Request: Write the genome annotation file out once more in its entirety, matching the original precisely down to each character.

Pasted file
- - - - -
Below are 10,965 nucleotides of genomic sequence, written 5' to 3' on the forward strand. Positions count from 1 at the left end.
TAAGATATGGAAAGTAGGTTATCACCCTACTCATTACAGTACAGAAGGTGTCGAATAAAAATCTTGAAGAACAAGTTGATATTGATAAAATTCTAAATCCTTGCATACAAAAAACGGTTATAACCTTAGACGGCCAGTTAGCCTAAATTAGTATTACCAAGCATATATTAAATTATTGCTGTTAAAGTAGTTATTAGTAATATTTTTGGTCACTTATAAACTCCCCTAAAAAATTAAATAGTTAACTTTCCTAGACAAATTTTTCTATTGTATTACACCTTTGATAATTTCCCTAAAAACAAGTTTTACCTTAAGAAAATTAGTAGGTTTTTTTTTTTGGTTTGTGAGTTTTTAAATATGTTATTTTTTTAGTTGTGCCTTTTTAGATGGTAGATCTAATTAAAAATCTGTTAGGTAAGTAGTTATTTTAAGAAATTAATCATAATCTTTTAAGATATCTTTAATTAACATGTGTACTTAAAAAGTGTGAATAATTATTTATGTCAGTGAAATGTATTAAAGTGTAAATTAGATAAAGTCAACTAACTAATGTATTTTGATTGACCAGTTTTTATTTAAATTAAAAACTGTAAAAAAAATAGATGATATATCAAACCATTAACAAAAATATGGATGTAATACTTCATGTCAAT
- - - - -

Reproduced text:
Below are 10,965 nucleotides of genomic sequence, written 5' to 3' on the forward strand. Positions count from 1 at the left end.
TAAGATATGGAAAGTAGGTTATCACCCTACTCATTACAGTACAGAAGGTGTCGAATAAAAATCTTGAAGAACAAGTTGATATTGATAAAATTCTAAATCCTTGCATACAAAAAACGGTTATAACCTTAGACGGCCAGTTAGCCTAAATTAGTATTACCAAGCATATATTAAATTATTGCTGTTAAAGTAGTTATTAGTAATATTTTTGGTCACTTATAAACTCCCCTAAAAAATTAAATAGTTAACTTTCCTAGACAAATTTTTCTATTGTATTACACCTTTGATAATTTCCCTAAAAACAAGTTTTACCTTAAGAAAATTAGTAGGTTTTTTTTTTTGGTTTGTGAGTTTTTAAATATGTTATTTTTTTAGTTGTGCCTTTTTAGATGGTAGATCTAATTAAAAATCTGTTAGGTAAGTAGTTATTTTAAGAAATTAATCATAATCTTTTAAGATATCTTTAATTAACATGTGTACTTAAAAAGTGTGAATAATTATTTATGTCAGTGAAATGTATTAAAGTGTAAATTAGATAAAGTCAACTAACTAATGTATTTTGATTGACCAGTTTTTATTTAAATTAAAAACTGTAAAAAAAATAGATGATATATCAAACCATTAACAAAAATATGGATGTAATACTTCATGTCAAT